Gray, McLaughlin Lead Qualifiers For World Mountain Running Champs

Joe Gray breaks the tape atop Loon Mountain on July 6 to win the U.S. Mountain Running Championships. Photo: Richard Bolt
Joe Gray breaks the tape atop Loon Mountain on July 6 to win the U.S. Mountain Running Championships. Photo: Richard Bolt
Joe Gray breaks the tape atop Loon Mountain on July 6 to win the U.S. Mountain Running Championships. Photo: Richard Bolt

The 2014 U.S. Mountain Running Team is set for the Sept. 14 World Mountain Running Championships in Italy.

About 500 of the country’s best mountain runners closed out their holiday weekend by testing their legs and lungs at the Loon Mountain Race on July 6 in Lincoln, N.H. The races, held at Loon Mountain Resort and organized by Chris Dunn and Paul Kirsch, served as the sole qualifying event for the U.S. Mountain Running Team that will compete in the 2014 World Mountain Running Championships (WMRC) on Sept. 14 in Casette di Massa, Italy.

Loon Mountain Race also served as the Collegiate Mountain Running Championships, an event sanctioned by the newly formed Collegiate Running Association. The route consisted of 5 ridiculously steep miles up Loon Mountain, including a “run” up the infamous Upper Walking Boss, a grass- and rock-covered slope with a 40 percent grade.

This year the entire racing field still experienced “The Boss,” but the overall route was altered to make it more closely resemble the WMRC course in Italy. The field was also divided into separate races for men and women, as is done at World Cross Country events. The new, longer men’s route included 7 miles of rolling trails and almost 3,200 feet of elevation gain, with some mud and steep climbing added to the mix. Women tackled a similar route, although it was slightly shorter at just under 5 miles with about 2,800 feet of gain.

Colorado’s Joe Gray, a four-time U.S. Mountain Runner of the Year, followed his June win at the Mount Washington Road Race with a commanding victory at Loon Mountain, winning in 45:52. Utah’s Patrick Smyth, a relative newcomer to the competitive trail scene, crossed the line next in 46:39, while veteran mountain runner Eric Blake of Connecticut finished third with a 52:37, earning him a slot on his seventh U.S. Mountain Running team.

“The plan was to get out hard and make it a gutsy race,” Gray says. “I went out hard and got gapped a bit early on near the 2-mile mark. By 4 miles I had the lead back and lengthened it as we crested the 1-mile to go section.”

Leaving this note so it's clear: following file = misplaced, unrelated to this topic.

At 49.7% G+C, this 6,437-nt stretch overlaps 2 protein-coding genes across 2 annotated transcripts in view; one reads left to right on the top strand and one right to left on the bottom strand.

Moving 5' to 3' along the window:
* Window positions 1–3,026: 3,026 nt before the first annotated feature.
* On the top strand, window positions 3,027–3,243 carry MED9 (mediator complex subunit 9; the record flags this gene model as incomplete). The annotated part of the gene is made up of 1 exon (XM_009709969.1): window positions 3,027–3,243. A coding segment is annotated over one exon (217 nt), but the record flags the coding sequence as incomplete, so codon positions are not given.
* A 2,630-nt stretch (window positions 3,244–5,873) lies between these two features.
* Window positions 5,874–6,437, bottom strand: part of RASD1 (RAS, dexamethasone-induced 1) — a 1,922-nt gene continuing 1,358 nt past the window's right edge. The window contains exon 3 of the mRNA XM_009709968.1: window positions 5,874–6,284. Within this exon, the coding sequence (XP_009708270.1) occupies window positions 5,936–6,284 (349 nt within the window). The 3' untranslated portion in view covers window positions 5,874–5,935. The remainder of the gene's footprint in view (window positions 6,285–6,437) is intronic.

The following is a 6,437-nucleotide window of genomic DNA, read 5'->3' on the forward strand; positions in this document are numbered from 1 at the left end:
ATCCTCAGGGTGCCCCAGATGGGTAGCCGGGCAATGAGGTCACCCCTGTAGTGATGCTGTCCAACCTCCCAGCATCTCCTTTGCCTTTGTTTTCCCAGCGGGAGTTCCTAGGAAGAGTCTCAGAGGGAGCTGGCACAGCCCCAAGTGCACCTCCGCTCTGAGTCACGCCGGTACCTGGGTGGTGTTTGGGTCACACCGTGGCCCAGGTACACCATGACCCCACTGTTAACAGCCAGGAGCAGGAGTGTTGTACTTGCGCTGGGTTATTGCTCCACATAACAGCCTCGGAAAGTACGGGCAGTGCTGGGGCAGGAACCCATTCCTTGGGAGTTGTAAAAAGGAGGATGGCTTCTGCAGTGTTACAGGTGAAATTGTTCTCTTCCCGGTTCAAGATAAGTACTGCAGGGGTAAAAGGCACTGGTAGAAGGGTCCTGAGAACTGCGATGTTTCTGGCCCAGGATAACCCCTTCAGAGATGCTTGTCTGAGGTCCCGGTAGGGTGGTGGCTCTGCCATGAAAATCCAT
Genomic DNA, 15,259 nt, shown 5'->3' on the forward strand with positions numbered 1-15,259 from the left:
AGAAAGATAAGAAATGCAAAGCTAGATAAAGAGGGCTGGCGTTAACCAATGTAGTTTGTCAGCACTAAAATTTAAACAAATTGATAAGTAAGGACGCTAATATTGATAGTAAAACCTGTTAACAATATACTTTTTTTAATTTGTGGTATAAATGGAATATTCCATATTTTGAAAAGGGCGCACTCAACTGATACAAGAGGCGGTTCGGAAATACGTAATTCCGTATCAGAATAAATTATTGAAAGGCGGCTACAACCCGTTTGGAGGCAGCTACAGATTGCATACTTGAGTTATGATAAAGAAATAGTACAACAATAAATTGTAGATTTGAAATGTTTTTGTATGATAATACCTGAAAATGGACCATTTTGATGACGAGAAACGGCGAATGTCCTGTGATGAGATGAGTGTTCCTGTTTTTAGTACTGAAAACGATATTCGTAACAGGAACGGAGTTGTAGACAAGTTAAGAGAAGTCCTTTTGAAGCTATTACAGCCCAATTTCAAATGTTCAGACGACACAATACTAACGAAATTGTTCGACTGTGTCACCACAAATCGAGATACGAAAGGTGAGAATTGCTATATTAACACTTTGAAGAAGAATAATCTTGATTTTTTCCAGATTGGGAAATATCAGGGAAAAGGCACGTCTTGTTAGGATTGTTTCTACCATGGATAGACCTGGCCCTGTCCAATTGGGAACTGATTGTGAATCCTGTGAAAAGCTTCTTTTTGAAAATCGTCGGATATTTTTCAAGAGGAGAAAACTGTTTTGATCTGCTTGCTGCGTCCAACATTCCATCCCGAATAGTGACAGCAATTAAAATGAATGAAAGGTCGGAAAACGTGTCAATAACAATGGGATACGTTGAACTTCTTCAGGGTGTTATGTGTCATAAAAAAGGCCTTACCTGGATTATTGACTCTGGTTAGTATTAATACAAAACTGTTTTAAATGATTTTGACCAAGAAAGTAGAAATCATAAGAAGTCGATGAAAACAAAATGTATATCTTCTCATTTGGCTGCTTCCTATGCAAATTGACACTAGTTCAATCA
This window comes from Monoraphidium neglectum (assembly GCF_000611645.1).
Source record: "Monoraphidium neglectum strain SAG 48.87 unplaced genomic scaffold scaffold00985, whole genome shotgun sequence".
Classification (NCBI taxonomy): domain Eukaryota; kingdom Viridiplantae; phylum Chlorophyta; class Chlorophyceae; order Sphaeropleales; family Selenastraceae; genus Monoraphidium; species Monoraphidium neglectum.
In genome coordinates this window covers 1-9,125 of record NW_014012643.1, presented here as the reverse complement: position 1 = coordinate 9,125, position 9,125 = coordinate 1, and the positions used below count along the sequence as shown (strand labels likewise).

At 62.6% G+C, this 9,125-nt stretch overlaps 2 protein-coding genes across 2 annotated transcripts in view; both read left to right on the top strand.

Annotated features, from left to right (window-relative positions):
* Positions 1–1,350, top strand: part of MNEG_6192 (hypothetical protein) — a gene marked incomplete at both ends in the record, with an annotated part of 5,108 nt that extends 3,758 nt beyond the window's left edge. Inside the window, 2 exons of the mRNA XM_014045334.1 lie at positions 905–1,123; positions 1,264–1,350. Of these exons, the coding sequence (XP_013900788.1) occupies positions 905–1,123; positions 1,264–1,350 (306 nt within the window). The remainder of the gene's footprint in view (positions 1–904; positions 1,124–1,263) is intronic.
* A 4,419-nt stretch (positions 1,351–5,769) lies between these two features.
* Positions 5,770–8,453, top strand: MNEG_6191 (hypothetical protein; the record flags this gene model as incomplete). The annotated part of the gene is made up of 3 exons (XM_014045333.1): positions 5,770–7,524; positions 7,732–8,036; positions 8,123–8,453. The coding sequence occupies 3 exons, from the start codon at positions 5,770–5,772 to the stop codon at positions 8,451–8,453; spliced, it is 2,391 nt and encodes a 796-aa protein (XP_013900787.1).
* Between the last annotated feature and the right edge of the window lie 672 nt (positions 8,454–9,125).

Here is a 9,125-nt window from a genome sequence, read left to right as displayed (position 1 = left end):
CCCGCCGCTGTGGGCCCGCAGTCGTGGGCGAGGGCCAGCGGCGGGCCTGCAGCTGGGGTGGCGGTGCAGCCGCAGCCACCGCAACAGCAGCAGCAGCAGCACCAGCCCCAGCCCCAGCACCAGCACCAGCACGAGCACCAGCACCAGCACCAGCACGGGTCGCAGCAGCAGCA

Colorado resident Allie McLaughlin, a two-time cross country All-American at the University of Colorado, dominated the women’s field, winning in 47:13. She finished more than minute ahead of second-place finisher Morgan Arritola, an Olympic ski racer and the bronze medalist at the 2012 World Mountain Running Championships (48:16).

McLauhlin, who lives in Colorado Springs, is healthy again after several frustrating injury-plagued years.

““It was just a dream come true to run against such accomplished women and win. These past few months have really been a gift from God,” she says. “I’ve always wanted be a mountain runner and always thought uphill is a little easier on the body so figured this is the perfect time to try. I know I could still get hurt tomorrow, but I am enjoying each day I make it through and loving the mountain running community.

Kasie Enman, the 2011 World Mountain Running champion, finished third in 48:21.

“Most of my racing lately has been longer distances, so my goal was to remember how to really push that red line and hurt the way you can in a shorter race,” Enman says. “I felt like I did that pretty well and was happy to find myself in the mix with the lead ladies.  Any race where I can be a factor in the lead pack is a good one.”

The top four women and top six men earn slots on the 2014 U.S. Mountain Running team.

“I was pleased to see our more experienced mountain runners put the hammer down and fight toe to toe with the young guns,” says Richard Bolt, who works for both the U.S. Mountain Running team and the American Trail Running Association. “Young, faster runners new to mountain running, in particular, McLaughlin, Deakins, Smyth, Zach Miller and David Roche, have seen success and fast times on the track and roads, but that doesn’t always translate to speed in the mountains. For these Mountain Running Championship first-timers it did translate.”



1. Allie McLaughlin, 23, Colorado Sprigs, Colo., 47:13
2. Morgan Arritola, 28, Ketchum, Idaho, 48:16
3. Kasie Enman, 34, Huntington, Vermont 48:21
4. Megan Deakins, 24, Mountain View, Calif., 48:39
5. Megan Lizotte, 30, La Jolla, Calif., 49:00
6. Juliane Masciana, 29, Cedar Park, Texas, 50:17
7. Nuta Olaru, 43, Longmont, Colo., 51:37
8. Amber Ferreira, 32, Concord, NH, 51:40
9. Maria Dalzot, 26, Bellingham, Wash., 52:30
10. Kerri Lyons, 25, Wilton, Conn., 53:16


1. Joseph Gray, 30, Colorado Springs, Colo., 45:52
2. Patrick Smyth, 27, Salt Lake City, Utah, 46:39
3.  Eric Blake, 35, West Hartford, Conn., 52:37
4. Zach Miller, 25, Manitou Springs, Colo., 52:44
5. Joshua Eberly, 33, Gunnison, Colo., 53:30
6. David Roche, 26, Millington, Md., 53:39
7. Jordan Chavez, 20, South Lake, Va. 54:23
8. Ryan Bak, 32, Bend, Ore., 54:28
9. Andrew Benford, 26, Austin, Texas, 54:49
10. Kyle O’Brien, 25, Broomfield, Colo., 55:37


Privacy Policy | Contact

Recent Stories